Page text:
Well, here we go again…
Those in Congress who believe in unicorns and a global free market in sugar need only take a look at this Reuters story, “Govt plans incentives for sugar mills to pay cane growers: sources,” published on Tuesday by the Business Standard in New Dehli…
“The (Indian) government is likely to give incentives to sugar mills to pay cane growers, government and trade sources said on Tuesday, as part of efforts to help sugar companies saddled with large stocks and lower prices. ‘We are working out some sort of subsidy for mills so that farmers can be paid on time,’ a government source said.”
Some…sort…of…subsidy. Doesn’t sound very “free market” to me.
While in an ideal world the U.S. wouldn’t have a sugar program at all, the one we do have includes some relatively minor quotas and tariffs on imported sugar.
But U.S. sugar farmers and sugar mills do NOT get direct government subsidies like those being mulled for Indian sugar farmers and mills – which will artificially lower the cost of Indian sugar and further exasperate the distorted global sugar market.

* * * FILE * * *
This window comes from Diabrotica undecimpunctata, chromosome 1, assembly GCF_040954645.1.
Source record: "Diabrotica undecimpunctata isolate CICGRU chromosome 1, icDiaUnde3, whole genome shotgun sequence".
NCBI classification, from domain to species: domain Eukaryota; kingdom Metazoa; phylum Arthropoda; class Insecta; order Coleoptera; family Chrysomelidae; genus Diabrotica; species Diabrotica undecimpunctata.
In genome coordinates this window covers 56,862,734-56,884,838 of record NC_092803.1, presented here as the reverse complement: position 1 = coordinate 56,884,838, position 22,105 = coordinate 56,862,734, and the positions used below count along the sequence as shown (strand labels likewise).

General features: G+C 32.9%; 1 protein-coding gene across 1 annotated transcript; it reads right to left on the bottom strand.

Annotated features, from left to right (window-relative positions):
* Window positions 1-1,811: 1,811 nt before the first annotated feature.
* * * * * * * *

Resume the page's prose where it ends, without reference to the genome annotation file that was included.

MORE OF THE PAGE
In somewhat related news, Bloomberg reported that “Shree Renuka Sugars Ltd., the biggest Indian refiner, filed for bankruptcy protection in Brazil” this week.
Seems the current global sugar glut – particularly bad in both India and Brazil – has driven down prices at the same time a drought in parts of both countries is threatening the current crops and future productions.
This, too, should prove instructive to the Rose-Colored Glasses caucus on Capitol Hill.
Sure, the cost of global sugar outside the U.S. is cheap today.
But if unfettered access of cheap sugar to the U.S. market today resulted in a crippling or death of our domestic sugar industry tomorrow (see, “Shree Renuka Sugars, Ltd.”), what would happen to those sugar prices when unforeseen circumstances – like drought – wipe out artificially cheap sugar imports and replace them with sky-high sugar imports?
Can you imagine the cost of Oreos and Hershey bars when U.S. consumers are left at the mercy of manipulative foreign governments once they get unrestricted access to our domestic market and destroy the U.S. sugar industry?
The U.S. sugar program isn’t ideal for a perfect world.
But it’s the best we’ve got in the imperfect world we actually live in.